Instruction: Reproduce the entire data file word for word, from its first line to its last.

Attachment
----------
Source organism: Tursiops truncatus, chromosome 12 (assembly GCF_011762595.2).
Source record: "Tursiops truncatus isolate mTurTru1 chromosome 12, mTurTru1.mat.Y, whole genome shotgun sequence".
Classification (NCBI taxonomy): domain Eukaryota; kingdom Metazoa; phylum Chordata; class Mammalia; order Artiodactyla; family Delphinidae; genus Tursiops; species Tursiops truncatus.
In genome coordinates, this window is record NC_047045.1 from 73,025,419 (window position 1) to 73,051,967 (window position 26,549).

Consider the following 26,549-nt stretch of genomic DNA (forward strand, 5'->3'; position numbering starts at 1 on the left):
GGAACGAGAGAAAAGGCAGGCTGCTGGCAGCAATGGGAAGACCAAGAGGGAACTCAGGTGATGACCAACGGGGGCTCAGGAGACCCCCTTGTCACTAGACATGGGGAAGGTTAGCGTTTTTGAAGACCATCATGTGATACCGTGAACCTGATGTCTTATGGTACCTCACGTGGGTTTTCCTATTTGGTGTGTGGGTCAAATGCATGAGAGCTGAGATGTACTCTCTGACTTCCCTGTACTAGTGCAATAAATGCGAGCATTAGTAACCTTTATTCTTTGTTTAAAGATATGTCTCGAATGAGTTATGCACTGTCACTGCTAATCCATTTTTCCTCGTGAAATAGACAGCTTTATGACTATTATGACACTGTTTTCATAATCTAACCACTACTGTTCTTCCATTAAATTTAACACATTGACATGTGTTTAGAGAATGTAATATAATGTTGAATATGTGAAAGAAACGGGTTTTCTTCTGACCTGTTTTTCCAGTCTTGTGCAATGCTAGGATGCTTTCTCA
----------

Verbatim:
Source organism: Tursiops truncatus, chromosome 12 (assembly GCF_011762595.2).
Source record: "Tursiops truncatus isolate mTurTru1 chromosome 12, mTurTru1.mat.Y, whole genome shotgun sequence".
Classification (NCBI taxonomy): domain Eukaryota; kingdom Metazoa; phylum Chordata; class Mammalia; order Artiodactyla; family Delphinidae; genus Tursiops; species Tursiops truncatus.
In genome coordinates, this window is record NC_047045.1 from 73,025,419 (window position 1) to 73,051,967 (window position 26,549).

Consider the following 26,549-nt stretch of genomic DNA (forward strand, 5'->3'; position numbering starts at 1 on the left):
GGAACGAGAGAAAAGGCAGGCTGCTGGCAGCAATGGGAAGACCAAGAGGGAACTCAGGTGATGACCAACGGGGGCTCAGGAGACCCCCTTGTCACTAGACATGGGGAAGGTTAGCGTTTTTGAAGACCATCATGTGATACCGTGAACCTGATGTCTTATGGTACCTCACGTGGGTTTTCCTATTTGGTGTGTGGGTCAAATGCATGAGAGCTGAGATGTACTCTCTGACTTCCCTGTACTAGTGCAATAAATGCGAGCATTAGTAACCTTTATTCTTTGTTTAAAGATATGTCTCGAATGAGTTATGCACTGTCACTGCTAATCCATTTTTCCTCGTGAAATAGACAGCTTTATGACTATTATGACACTGTTTTCATAATCTAACCACTACTGTTCTTCCATTAAATTTAACACATTGACATGTGTTTAGAGAATGTAATATAATGTTGAATATGTGAAAGAAACGGGTTTTCTTCTGACCTGTTTTTCCAGTCTTGTGCAATGCTAGGATGCTTTCTCA